My method is not entirely scientific but it does yield fairly successful results.  One of the leagues I play in is a point-based head-to-head league and the first thing I do in the offseason is export the results from this league into a spreadsheet (the scoring system is fairly standard).  Using these results, I divide the players' total fantasy points by the number of at-bats and sort those results accordingly.  Not surprisingly, at the top, you'll find the cream of the crop from the fantasy universe.  But, you'll also find some guys who did quite well with the few plate appearances they had.

The next step is to remove all players who had over 350 ABs or under 100 ABs, as well as guys who were simply injured the previous season but fall into the group.  Now, we have a group of guys who didn't get a ton of time to prove themselves but proved they are capable of success in that time.  Now, the key is to find out which of these guys will get a starting opportunity in the upcoming season.  In the past, I've found an interesting group of relatively unheard of names.  Here are those past results, only including those who got over 300 ABs the following season 

2007 potential sleepers (2006 ABs): 
Josh Bard (249)
 Ryan Church (196)
Chris Duncan (280)
Ryan Garko (185)
James Loney (102)
Luke Scott (214)
Ryan Theoriot (134)

With the exception of Josh Bard, all of these players finished within the top 200 hitters the following year.  That's not the greatest feat in the world but they all gave some value as possible last-round picks, with Ryan Theriot and James Loney providing the most value in 2007.  This was, by far, the least successful season for the method. 

2008 potential sleepers (2007 ABs): 
Rick Ankiel (172)
Michael Bourn (119)

Jacoby Ellsbury (116)
Josh Hamilton (298)
Fred Lewis (157)
James Loney (344)
David Murphy (105) 
Nate McLouth (329)
Cody Ross (173)
Jayson Werth (255)

Every single one of these players finished within the top 150 hitters in 2008 with six in the top 100 and three in the top 25.  Josh Hamilton and Jacoby Ellsbury provided great value from their draft position (10th-12th rounds) and Nate McLouth came from off the radar to give huge returns, the true definition of narco. 

2009 potential sleepers (2008 ABs): 
Russell Branyan (132)
 Shin-Soo Choo (317)
 Nelson Cruz (115)
Elijah Dukes (276)
 Mike Fontenot (243)
Jerry Hairston (261)
Nick Johnson (109)
Mike Napoli (227)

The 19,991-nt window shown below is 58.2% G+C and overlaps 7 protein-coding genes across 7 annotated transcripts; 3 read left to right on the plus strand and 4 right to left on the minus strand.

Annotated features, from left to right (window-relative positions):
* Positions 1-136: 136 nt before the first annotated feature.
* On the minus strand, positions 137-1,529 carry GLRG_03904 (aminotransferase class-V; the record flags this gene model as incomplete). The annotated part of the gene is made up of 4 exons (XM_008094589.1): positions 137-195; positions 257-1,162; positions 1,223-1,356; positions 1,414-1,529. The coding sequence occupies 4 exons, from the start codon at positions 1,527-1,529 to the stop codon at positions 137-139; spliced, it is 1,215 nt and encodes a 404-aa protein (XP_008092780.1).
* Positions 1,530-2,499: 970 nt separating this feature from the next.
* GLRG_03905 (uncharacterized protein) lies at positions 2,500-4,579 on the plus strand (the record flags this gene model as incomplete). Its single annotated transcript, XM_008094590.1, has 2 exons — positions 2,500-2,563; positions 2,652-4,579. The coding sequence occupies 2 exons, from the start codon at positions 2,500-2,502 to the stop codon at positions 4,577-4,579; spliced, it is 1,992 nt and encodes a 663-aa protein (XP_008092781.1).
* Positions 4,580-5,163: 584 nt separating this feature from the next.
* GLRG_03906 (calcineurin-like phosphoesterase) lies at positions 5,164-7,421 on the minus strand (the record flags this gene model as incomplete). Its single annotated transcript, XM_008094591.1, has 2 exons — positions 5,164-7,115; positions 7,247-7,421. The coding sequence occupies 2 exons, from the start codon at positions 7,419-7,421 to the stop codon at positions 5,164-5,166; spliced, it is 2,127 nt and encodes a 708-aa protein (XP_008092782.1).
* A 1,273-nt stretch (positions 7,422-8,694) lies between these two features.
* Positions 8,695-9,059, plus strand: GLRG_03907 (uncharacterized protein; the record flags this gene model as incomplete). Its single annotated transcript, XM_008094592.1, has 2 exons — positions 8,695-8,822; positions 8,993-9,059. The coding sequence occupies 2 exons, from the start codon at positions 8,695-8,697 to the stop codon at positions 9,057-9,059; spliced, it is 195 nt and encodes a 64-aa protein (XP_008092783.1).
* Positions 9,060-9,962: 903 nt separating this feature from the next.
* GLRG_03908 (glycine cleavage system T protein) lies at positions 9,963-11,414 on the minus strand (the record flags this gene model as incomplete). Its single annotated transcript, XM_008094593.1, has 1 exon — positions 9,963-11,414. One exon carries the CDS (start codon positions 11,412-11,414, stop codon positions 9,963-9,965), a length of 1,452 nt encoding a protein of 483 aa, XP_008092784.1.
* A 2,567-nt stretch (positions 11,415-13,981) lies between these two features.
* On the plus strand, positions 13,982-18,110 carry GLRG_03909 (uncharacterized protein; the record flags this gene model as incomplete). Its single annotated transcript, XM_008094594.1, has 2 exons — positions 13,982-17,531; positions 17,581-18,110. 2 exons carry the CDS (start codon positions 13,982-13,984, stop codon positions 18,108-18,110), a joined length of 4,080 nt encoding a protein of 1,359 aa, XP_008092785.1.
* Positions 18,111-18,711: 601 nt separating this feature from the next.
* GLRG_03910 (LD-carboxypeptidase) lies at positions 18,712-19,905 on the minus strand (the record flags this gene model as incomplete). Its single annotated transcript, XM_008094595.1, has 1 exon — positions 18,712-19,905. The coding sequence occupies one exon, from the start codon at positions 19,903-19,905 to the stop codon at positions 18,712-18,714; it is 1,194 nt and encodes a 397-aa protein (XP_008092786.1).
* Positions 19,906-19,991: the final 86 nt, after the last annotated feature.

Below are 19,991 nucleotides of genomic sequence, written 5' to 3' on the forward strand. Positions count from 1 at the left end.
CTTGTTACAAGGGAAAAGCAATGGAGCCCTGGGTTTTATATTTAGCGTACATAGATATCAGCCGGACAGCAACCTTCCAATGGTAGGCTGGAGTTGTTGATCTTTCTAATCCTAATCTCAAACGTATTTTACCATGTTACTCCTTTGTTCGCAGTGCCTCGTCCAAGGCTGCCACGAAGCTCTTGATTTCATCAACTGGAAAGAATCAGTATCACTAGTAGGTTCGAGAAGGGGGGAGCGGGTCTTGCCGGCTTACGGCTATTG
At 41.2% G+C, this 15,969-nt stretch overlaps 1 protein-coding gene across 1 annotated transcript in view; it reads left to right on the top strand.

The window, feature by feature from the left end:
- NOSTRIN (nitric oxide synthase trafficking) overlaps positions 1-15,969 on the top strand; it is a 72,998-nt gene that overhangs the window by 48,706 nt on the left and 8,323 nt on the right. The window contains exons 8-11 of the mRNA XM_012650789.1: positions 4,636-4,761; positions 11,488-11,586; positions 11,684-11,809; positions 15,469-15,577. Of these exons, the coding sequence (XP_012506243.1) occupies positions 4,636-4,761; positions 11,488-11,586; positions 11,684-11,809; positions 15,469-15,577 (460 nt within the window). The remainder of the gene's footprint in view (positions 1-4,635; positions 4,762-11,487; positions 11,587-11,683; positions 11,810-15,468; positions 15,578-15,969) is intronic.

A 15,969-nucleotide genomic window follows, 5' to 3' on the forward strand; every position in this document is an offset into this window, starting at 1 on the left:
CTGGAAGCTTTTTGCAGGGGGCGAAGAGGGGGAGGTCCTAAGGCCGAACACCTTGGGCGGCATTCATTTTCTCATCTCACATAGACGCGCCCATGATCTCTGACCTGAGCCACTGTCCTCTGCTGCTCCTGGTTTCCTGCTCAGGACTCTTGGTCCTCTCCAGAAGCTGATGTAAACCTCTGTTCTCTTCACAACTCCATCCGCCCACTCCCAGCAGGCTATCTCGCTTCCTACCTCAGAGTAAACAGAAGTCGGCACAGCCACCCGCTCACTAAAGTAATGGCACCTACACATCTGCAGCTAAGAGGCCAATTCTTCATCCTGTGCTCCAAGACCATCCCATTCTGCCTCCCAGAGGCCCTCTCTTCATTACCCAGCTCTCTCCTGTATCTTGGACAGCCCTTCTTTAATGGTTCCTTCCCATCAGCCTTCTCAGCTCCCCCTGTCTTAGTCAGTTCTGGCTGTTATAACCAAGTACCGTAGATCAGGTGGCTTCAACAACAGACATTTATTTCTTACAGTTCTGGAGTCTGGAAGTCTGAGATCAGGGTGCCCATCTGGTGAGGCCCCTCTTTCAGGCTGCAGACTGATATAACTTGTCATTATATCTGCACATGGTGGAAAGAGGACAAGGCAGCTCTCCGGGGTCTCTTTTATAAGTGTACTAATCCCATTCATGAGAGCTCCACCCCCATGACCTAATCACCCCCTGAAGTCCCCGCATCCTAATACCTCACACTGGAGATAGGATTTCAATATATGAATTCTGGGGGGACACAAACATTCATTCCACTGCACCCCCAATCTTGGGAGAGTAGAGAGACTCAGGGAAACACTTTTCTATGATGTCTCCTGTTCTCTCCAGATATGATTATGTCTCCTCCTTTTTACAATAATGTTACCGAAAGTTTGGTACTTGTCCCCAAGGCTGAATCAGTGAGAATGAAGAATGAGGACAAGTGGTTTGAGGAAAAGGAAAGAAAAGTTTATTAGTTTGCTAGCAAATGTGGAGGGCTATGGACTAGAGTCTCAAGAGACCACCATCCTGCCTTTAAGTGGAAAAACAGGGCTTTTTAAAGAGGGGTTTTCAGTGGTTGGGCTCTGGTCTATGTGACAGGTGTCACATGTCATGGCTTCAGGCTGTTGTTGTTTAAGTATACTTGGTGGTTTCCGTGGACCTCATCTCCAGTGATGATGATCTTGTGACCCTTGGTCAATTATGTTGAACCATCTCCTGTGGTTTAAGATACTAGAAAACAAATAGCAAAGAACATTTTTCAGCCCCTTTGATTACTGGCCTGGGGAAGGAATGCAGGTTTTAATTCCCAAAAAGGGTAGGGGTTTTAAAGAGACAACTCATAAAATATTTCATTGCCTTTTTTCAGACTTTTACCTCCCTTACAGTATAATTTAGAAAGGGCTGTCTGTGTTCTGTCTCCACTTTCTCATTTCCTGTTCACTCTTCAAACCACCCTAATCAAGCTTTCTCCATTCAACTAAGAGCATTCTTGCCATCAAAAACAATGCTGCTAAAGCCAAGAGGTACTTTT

Denard Span (347)
Ryan Spilborghs (233)
 Ben Zobrist (198) 

This was a true hit-or-miss type group.  Four of the guys didn't even finish in the top 200 despite getting over 300 ABs in 2009.  However, if we filter further and just take the guys who had over 450 ABs, you have four guys remaining and they were all top 50 hitters (Cruz, Zobrist, Choo and Span). So, the greater the opportunity, the greater the returns.  That brings us to the present day... 

2010 potential sleepers (2009 ABs): 
Kyle Blanks (148) 
Julio Borbon (157)
Jake Fox (216) 
Brett Gardner (248)
Jonny Gomes (281) 
Carlos Gonzalez (278)  
Chris Iannetta (289) 
Garrett Jones (314)
Angel Pagan (343) 
Ryan Raburn (261) 
David Ross (128) 
Randy Ruiz (115)
Seth Smith (335) 
Andres Torres (152) 
Rickie Weeks (147) 

This is our group of names that we'll want to keep an eye and target later in drafts.  Obviously, prospect status and hype has already bumped up names like Carlos Gonzalez but other names are more hidden in the fantasy world and could provide great value in 2010.  So, we'll keep an eye on which of these guys will be given starting jobs in 2010 and target them as best we can. 

Ryan Raburn has already been given a starting job in Detroit and Brett Gardner might have one as well.  Could they be the McClouths or Choos of this year?  Maybe and maybe not.  It's worth a shot once you get to the later rounds.  Or, you could just take Coco Crisp or Jed Lowrie instead.  Your choice.  Though, the beauty of this system is that some of these guys might go undrafted too.  In that case, just keep an eye on them early in the season and pick them up immediately at any signs of success.